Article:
• Professor Olusesan Oliyide Olabisi Onabanjo University, Ago-Iwoye, Nigeria and Visiting Professor, Babcock University, Ilisan-Remo, Nigeria
  • Francis Ohiwere Oleghe LLB, LLM, MPhil, PhD candidate at Babcock University, Ilisan-Remo, Nigeria
  • Professor Yinka Olomojobi Professor of International Law, Babcock University, Ilisan-Remo, Nigeria



Against the backdrop of the rising popularity of arbitration in settling international commercial disputes and increasing access to justice, generally, and the relevance of Investor-state dispute settlement (ISDS) and International investment arbitration (IIA), as subsets of international commercial arbitration, particularly, as well as the growing concerns about ISDS and IIA and the agitation for the reform of these twin-subsets of international commercial arbitration, this paper assesses the imperative of IIA tribunals giving human rights norms prime consideration in ISDS cases, as one of the multiple reform-strategies for ISDS and IIA, which should yield to continuing attraction of both ISDS and IIA, as major components of international commercial arbitration. The paper finds that IIA tribunals giving human rights norms adequate consideration in ISDS cases is, indeed, inevitable, as a strategy for the continuing attraction of both ISDS and IIA in international commercial dispute settlement and it makes valuable contributions in that regard.

Keywords: Arbitration, ISDS, IIA, Justice, Human Rights   


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The relevant municipal laws are the Arbitration and Mediation Act 2023 (AMA), and the NIPC Act (n 146).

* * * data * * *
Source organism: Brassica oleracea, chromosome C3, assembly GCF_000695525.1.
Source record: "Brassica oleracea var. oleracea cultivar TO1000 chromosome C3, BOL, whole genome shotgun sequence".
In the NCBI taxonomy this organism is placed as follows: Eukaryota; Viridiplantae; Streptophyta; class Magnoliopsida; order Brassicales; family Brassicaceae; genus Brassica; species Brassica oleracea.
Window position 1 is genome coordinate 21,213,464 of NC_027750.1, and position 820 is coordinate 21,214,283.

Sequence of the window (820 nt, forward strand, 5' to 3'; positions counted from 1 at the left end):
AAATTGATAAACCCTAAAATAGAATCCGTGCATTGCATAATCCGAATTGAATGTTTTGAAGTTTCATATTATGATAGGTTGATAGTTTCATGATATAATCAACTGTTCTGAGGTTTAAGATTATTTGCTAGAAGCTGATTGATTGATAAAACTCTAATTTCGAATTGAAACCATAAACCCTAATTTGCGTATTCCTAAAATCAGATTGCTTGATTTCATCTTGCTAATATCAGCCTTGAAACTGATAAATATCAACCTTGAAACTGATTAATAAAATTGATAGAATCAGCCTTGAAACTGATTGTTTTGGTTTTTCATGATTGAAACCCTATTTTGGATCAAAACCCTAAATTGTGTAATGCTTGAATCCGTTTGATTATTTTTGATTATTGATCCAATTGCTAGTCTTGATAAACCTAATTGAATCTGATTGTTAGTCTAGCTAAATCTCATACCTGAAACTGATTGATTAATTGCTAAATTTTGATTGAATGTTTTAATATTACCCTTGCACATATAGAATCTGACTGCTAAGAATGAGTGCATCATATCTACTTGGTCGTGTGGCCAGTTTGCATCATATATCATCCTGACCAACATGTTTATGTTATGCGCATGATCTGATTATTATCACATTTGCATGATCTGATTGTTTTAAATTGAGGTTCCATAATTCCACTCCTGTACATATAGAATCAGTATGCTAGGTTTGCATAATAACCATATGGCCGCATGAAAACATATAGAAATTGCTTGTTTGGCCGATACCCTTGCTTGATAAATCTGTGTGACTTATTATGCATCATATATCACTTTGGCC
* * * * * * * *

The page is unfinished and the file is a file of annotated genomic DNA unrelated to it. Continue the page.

The relevant rules are the Arbitration Rules, First Schedule to the AMA.

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Oliyide (n 24) 98, 202 citing JAK Thompson (trans), Aristotle: The Nicomachean Ethics (Penguin Classics 1955) cited in JD Ogundare, The Nigerian Judge and His Court (University Press 1994) 103.

Vienna Convention on the Law of Treaties (VCLT) 23 May 1969, 1155 U.N.T.S. 331.

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See Hilary Charlesworth, ‘A Regulatory Perspective on the International Human Rights System’ in Peter Drahos (ed), Regulatory Theory (ANU Press, 2017) 357.

This provision is apt as it covers all business activities, including local investments that violate human rights.

Proposed UN Binding Treaty on TNCs, art 1.2.

See also Draft United Nations Code of Conduct on Transnational Corporations [1983 version], art 1(4), which provides that the provisions of the Code ‘are not intended to introduce differences of conduct between transnational corporations and domestic enterprises. Wherever the provisions are relevant to both, transnational corporations and domestic enterprises should be subject to the same expectations in regard to their conduct.’

Cf. ILO Tripartite Declaration para 11, which provides that ‘[t]he principles laid down in this Declaration do not aim at introducing or maintaining inequalities of treatment between multinational and national enterprises. They reflect good practice for all. Multinational and national enterprises, wherever the principles of this Declaration are relevant to both, should be subject to the same expectations in respect of their conduct in general and their social practices in particular.’ Also, cf. OECD Guidelines (n 782) pt 1, paras 4 and 5.

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See, for example, Social and Economic Rights Action Centre and Centre for Economic and Social Rights v Nigeria, Communication 155/96 (2001), concerning Nigeria’s complicity in the degradation of the Ogoni land.

See UNCTAD (n 186) 3.